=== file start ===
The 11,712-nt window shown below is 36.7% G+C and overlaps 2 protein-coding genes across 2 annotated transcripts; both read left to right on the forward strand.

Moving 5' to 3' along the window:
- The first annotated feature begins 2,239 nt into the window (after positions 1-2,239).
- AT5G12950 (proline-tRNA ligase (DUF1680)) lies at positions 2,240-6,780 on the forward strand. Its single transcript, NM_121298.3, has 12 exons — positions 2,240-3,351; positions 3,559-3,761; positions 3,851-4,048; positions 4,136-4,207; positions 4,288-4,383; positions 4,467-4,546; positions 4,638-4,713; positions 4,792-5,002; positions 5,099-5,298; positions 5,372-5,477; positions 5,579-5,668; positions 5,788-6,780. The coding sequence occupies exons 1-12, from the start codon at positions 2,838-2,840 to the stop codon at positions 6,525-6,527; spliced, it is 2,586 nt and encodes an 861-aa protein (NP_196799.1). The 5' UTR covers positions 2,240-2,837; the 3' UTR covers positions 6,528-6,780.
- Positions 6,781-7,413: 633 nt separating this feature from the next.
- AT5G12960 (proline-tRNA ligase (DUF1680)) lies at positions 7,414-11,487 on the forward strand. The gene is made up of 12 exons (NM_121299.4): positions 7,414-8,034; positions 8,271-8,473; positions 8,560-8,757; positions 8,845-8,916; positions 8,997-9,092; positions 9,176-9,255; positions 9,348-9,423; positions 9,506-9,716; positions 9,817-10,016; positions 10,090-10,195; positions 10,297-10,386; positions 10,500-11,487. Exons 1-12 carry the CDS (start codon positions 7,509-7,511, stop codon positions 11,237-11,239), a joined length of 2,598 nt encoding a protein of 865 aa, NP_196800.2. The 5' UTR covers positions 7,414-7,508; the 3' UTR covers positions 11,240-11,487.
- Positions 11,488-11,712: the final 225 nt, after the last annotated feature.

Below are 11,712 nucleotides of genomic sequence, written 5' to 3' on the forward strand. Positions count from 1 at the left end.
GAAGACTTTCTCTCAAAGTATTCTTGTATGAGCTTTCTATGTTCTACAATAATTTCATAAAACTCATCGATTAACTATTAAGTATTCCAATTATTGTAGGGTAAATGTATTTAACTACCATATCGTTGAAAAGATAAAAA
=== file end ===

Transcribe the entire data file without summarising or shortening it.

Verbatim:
The 11,712-nt window shown below is 36.7% G+C and overlaps 2 protein-coding genes across 2 annotated transcripts; both read left to right on the forward strand.

Moving 5' to 3' along the window:
- The first annotated feature begins 2,239 nt into the window (after positions 1-2,239).
- AT5G12950 (proline-tRNA ligase (DUF1680)) lies at positions 2,240-6,780 on the forward strand. Its single transcript, NM_121298.3, has 12 exons — positions 2,240-3,351; positions 3,559-3,761; positions 3,851-4,048; positions 4,136-4,207; positions 4,288-4,383; positions 4,467-4,546; positions 4,638-4,713; positions 4,792-5,002; positions 5,099-5,298; positions 5,372-5,477; positions 5,579-5,668; positions 5,788-6,780. The coding sequence occupies exons 1-12, from the start codon at positions 2,838-2,840 to the stop codon at positions 6,525-6,527; spliced, it is 2,586 nt and encodes an 861-aa protein (NP_196799.1). The 5' UTR covers positions 2,240-2,837; the 3' UTR covers positions 6,528-6,780.
- Positions 6,781-7,413: 633 nt separating this feature from the next.
- AT5G12960 (proline-tRNA ligase (DUF1680)) lies at positions 7,414-11,487 on the forward strand. The gene is made up of 12 exons (NM_121299.4): positions 7,414-8,034; positions 8,271-8,473; positions 8,560-8,757; positions 8,845-8,916; positions 8,997-9,092; positions 9,176-9,255; positions 9,348-9,423; positions 9,506-9,716; positions 9,817-10,016; positions 10,090-10,195; positions 10,297-10,386; positions 10,500-11,487. Exons 1-12 carry the CDS (start codon positions 7,509-7,511, stop codon positions 11,237-11,239), a joined length of 2,598 nt encoding a protein of 865 aa, NP_196800.2. The 5' UTR covers positions 7,414-7,508; the 3' UTR covers positions 11,240-11,487.
- Positions 11,488-11,712: the final 225 nt, after the last annotated feature.

Below are 11,712 nucleotides of genomic sequence, written 5' to 3' on the forward strand. Positions count from 1 at the left end.
GAAGACTTTCTCTCAAAGTATTCTTGTATGAGCTTTCTATGTTCTACAATAATTTCATAAAACTCATCGATTAACTATTAAGTATTCCAATTATTGTAGGGTAAATGTATTTAACTACCATATCGTTGAAAAGATAAAAA